d. Addressing the Salt Problem
i. In Britain
Of course, the United States is not the only place where salt intake has become a point of serious concern. Indeed, as mentioned above, processed foods have spread all over the industrial world (and as they have, the health problems that are associated with them have followed in their wake). Now, in certain countries, the government has stepped in and imposed certain restrictions. Take Britain, for example. As Moss explains, “starting in 2003, the food Standards Agency in London developed a scheme to hold manufacturers accountable. It set targets for how much sodium they could add to their products—crafting limits for dozens of foods, from bread to cookies, to frozen meals. The system was voluntary, but the authorities pressed the industry to meet these targets, and, for companies who were used to heaping as much salt into their products as they wanted, the details were alarming. Soups had to lose 30 percent of their salt, breads 16 percent, meats 10 percent, and so on” (loc. 5056).
Though the new stipulations in Britain were purely voluntary, many manufacturers did comply (and the public appears to have taken notice as well), and the effects have been impressive. As Moss explains, “in the first six years of the British program, the average person’s intake of salt fell by 15 percent… Graham MacGregor, a professor of cardiovascular medicine in London and an early proponent of the salt reduction effort [noted that] ‘it has saved 10,000 deaths a year from strokes and heart disease, through a public policy that has cost virtually nothing’” (loc. 5119).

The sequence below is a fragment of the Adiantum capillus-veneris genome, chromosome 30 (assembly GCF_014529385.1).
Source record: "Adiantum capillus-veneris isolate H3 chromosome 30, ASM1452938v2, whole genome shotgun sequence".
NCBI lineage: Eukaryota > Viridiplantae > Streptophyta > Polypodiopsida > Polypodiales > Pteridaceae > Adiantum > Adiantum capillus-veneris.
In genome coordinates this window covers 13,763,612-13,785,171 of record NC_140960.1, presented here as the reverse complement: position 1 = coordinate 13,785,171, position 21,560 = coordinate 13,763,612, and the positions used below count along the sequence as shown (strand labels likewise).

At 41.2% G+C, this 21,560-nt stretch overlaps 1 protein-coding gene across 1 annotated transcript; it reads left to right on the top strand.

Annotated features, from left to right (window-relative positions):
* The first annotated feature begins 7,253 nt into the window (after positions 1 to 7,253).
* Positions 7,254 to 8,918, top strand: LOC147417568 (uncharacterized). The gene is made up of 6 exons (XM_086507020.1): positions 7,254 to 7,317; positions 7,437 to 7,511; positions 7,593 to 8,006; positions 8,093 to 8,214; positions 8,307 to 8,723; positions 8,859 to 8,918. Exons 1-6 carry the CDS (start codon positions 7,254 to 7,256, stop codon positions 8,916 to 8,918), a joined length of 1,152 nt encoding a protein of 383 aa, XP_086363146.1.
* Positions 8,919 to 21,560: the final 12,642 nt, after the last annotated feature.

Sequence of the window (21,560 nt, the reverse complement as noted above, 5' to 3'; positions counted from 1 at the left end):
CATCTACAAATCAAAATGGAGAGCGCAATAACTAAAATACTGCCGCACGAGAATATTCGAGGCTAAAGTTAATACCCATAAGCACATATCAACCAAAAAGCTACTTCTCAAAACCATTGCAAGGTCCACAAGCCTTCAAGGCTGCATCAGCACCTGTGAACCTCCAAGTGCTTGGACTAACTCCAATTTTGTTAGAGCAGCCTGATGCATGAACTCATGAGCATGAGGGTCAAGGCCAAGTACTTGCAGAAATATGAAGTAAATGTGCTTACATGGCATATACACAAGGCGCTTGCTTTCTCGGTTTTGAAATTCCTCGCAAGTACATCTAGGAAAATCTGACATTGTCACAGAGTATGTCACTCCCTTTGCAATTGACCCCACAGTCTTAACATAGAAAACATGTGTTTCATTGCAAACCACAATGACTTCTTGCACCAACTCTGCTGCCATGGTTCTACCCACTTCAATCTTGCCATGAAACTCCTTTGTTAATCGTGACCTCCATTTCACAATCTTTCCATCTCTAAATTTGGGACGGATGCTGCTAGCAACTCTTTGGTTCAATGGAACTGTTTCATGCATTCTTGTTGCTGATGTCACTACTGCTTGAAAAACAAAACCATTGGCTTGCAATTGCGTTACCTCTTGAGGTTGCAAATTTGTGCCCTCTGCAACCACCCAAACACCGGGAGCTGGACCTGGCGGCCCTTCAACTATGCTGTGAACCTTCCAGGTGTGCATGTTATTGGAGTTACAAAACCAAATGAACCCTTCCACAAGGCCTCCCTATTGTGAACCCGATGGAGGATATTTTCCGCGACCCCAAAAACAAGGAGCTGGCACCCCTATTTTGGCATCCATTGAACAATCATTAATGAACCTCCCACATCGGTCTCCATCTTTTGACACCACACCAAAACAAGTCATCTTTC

ii. In Finland
Measures to reduce salt consumption have also been instituted in Finland. In the late 1970’s, Finnish people were consuming on average over 2 teaspoons of salt per day—and Finnish men were the biggest consumers of all (loc. 5235). This high-salt diet “brought an epidemic of heart attacks and strokes—indeed, men in the eastern part of Finland had the highest rate of cardiovascular disease in the world” (loc. 5235). When researchers looked into the matter, they found that the food industry held the brunt of the responsibility—so the government went after it directly (loc. 5238). New regulations specified that “every grocery item that was heavy in salt would now have to be marked prominently with the warning ‘High Salt Content.’” (loc. 5240). On the flip side, grocery items that were low in salt could be labelled with “the comforting phrase ‘Low Salt.’” (loc. 5375). In addition to this, a public health campaign was launched to educate the Finnish people about the dangers of a diet high in salt (loc. 5239). The results were spectacular. As Moss explains, “by 2007, Finland’s per capita consumption of salt had dropped by a third, and this shift was accompanied by an 80 percent decline in the number of deaths from strokes and heart disease” (loc. 5242).
5. Addressing the Salt, Sugar and Fat Problem in America
In America, where there is quite a bit more opposition to government restrictions on the market, no such measures have been instituted (though talk of this has come up on several occasions [loc. 79, 4534]). Nevertheless, at least a few companies have tried to impose restrictions on themselves when it comes to salt, sugar and fat. To begin with, it was mentioned above how, in 1999, a vice president of Kraft, Michael Mudd, made an impassioned plea to a room full of the most powerful food executives in America (representing such companies as Nestle, Nabisco, General Mills, Procter & Gamble, Coca-Cola, and Mars [loc. 87]). The thrust of the plea was that Mudd wanted the industry to impose restrictions on itself regarding its use of salt, sugar and fat, before the government and the lawyers stepped in and started suing and/or imposing restrictions themselves.